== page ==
Influence of Grain Source and DDGS Oil Concentration on Finishing Cattle Performance, Digestion and Feeding Behavior

Influence of Grain Source and DDGS Oil Concentration on Finishing Cattle Performance, Digestion and Feeding Behavior 2017-11-02T13:58:54+00:00

Kendall Swanson, NDSU Department of Animal Sciences
Faithe Keomanivong, NDSU Department of Animal Sciences
Mary Rodenhuis, NDSU Department of Animal Sciences
Marc Bauer, NDSU Department of Animal Sciences
Vern Anderson, NDSU Carrington Research and Extension Center
Chanda Engel, NDSU Carrington Research and Extension Center

Distillers grains are a byproduct of the ethanol industry that provide an excellent feed source for livestock. Distillers grains are produced at multiple ethanol plants in North Dakota. A portion is used as a feed source for livestock in the state but the majority is sent to other locations. The current process to remove corn oil from distillers grains may alter the nutrient density and affect animal performance. This may alter the demand and use of distillers grains potentially affecting domestic use and exports.

Corn is the primary grain used in finishing diets in the U.S., whereas barley is the major grain used in Southern Alberta, which is the major feedlot region in Canada and a large user of distillers grains produced in North Dakota. Therefore, it is important to study the effects of oil concentration in corn distillers grains in both corn and barley-based diets.

A collaborative study was conducted by researchers at the Carrington Research and Extension Center (CREC) and North Dakota State University (NDSU) to examine the effects of oil concentration in distillers grains and grain source (corn vs. barley) on growth performance, feeding behavior, ruminal fermentation, and digestion in finishing cattle.

A feedlot study was conducted at CREC using 154 steers group-fed to examine the effects of grain source (rolled barley vs. rolled corn) fed at 30% and 50% (growing and finishing phase) of the diet and corn distillers grains oil concentration (5.8% vs. 9.6%; low vs. moderate) fed at 26% of the diet on growth performance and carcass traits. Oil concentration of distillers grains did not influence growth performance or carcass traits in steers fed corn or barley-based diets.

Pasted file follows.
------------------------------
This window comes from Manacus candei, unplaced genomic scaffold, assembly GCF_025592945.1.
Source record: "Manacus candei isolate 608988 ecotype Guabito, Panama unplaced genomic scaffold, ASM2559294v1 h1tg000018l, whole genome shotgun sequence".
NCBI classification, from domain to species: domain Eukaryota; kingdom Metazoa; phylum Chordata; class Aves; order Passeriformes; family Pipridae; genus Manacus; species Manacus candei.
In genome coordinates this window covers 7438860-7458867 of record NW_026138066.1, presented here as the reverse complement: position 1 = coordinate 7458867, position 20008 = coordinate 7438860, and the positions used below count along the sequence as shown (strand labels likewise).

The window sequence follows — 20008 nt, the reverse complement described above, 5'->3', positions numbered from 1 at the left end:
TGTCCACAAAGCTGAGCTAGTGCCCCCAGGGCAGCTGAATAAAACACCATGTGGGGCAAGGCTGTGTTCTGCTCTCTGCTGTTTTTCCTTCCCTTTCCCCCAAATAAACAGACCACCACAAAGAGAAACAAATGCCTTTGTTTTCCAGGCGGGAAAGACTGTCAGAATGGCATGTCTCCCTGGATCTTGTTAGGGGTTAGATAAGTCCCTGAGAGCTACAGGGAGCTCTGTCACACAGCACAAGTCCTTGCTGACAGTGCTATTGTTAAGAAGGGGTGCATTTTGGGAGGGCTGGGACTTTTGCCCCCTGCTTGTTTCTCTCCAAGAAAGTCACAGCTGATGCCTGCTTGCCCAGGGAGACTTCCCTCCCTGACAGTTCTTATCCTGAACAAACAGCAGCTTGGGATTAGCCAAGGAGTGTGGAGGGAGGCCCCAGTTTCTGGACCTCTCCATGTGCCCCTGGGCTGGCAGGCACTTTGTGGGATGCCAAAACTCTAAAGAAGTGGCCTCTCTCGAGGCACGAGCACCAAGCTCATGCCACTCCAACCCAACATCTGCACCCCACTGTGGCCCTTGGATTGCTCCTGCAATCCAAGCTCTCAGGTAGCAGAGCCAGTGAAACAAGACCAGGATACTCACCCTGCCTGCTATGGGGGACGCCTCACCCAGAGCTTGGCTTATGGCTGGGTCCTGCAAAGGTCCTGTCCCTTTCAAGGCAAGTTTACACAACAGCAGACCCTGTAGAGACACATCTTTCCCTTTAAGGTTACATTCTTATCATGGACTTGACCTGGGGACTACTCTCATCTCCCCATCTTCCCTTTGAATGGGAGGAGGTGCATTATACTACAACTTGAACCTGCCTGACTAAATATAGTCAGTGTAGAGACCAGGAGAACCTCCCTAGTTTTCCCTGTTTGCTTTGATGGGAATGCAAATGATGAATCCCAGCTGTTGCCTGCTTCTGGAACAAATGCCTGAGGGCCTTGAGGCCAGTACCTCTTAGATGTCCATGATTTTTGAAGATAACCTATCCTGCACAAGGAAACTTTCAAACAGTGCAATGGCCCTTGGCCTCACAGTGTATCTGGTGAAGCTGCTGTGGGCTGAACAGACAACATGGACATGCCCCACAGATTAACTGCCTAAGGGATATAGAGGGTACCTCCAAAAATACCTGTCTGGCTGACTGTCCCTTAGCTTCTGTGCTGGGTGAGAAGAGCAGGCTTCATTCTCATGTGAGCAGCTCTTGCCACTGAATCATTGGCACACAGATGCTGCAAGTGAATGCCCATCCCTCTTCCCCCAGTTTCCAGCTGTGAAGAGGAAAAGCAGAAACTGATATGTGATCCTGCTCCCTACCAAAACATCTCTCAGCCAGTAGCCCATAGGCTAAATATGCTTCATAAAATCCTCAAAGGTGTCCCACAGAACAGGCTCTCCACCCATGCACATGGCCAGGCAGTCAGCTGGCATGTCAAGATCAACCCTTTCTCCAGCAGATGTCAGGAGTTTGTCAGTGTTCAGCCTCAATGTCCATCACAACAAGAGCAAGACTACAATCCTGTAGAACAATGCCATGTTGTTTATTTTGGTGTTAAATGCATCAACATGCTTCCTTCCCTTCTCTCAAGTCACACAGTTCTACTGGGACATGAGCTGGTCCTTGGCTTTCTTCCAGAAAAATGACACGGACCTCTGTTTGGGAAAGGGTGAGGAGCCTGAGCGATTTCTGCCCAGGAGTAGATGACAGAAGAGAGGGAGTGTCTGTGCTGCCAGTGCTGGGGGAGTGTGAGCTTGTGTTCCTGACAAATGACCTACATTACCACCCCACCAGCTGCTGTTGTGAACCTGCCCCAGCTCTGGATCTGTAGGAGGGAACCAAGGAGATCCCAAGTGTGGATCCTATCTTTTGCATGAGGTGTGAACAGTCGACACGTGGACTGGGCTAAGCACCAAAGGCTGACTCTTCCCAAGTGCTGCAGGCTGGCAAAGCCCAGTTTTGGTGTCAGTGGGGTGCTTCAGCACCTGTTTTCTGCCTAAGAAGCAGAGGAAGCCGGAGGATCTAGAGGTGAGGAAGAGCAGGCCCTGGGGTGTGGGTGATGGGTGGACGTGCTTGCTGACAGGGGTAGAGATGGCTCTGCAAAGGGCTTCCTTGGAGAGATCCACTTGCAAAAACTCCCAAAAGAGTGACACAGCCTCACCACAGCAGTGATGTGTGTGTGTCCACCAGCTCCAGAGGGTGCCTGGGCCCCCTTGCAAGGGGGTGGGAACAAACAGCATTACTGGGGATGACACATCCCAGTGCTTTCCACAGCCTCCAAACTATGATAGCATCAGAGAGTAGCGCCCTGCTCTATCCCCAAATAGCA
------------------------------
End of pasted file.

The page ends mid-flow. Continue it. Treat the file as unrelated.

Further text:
A feedlot and feeding behavior study was conducted at NDSU using 81 steers to examine the effects of grain source (rolled barley vs. rolled corn) fed at 50% of the diet and corn distillers grains oil concentration (4.5% vs. 7.9%; low vs. moderate) fed at 25% of the diet on growth performance, feeding behavior, carcass traits, and blood metabolites. Feeding distillers grains with lower oil concentration reduced plasma urea concentration, a marker for changes in nitrogen utilization, but did not influence growth performance or carcass traits in steers fed corn- or barley-based diets.

A ruminal fermentation and digestion experiment was also conducted at NDSU utilizing eight steers to examine the effects of grain source (rolled barley vs. rolled corn) fed at 50% of the diet and corn distillers grains oil concentration (4.5% vs. 7.9%; low vs. moderate) fed at 25% of the diet on ruminal microbial digestive enzyme and volatile fatty acid (the primary energy source for cattle) production, and nutrient digestion.

Feeding distillers grains with lower oil concentration altered the activity of ruminal digestive enzymes but this did not result in changes in ruminal volatile fatty acid production or nutrient digestion. Overall, feeding distillers grains containing low vs. moderate oil concentrations had minimal effects on growth performance, rumen fermentation and digestion when fed at 25% of diet DM in finishing diets based on corn or barley.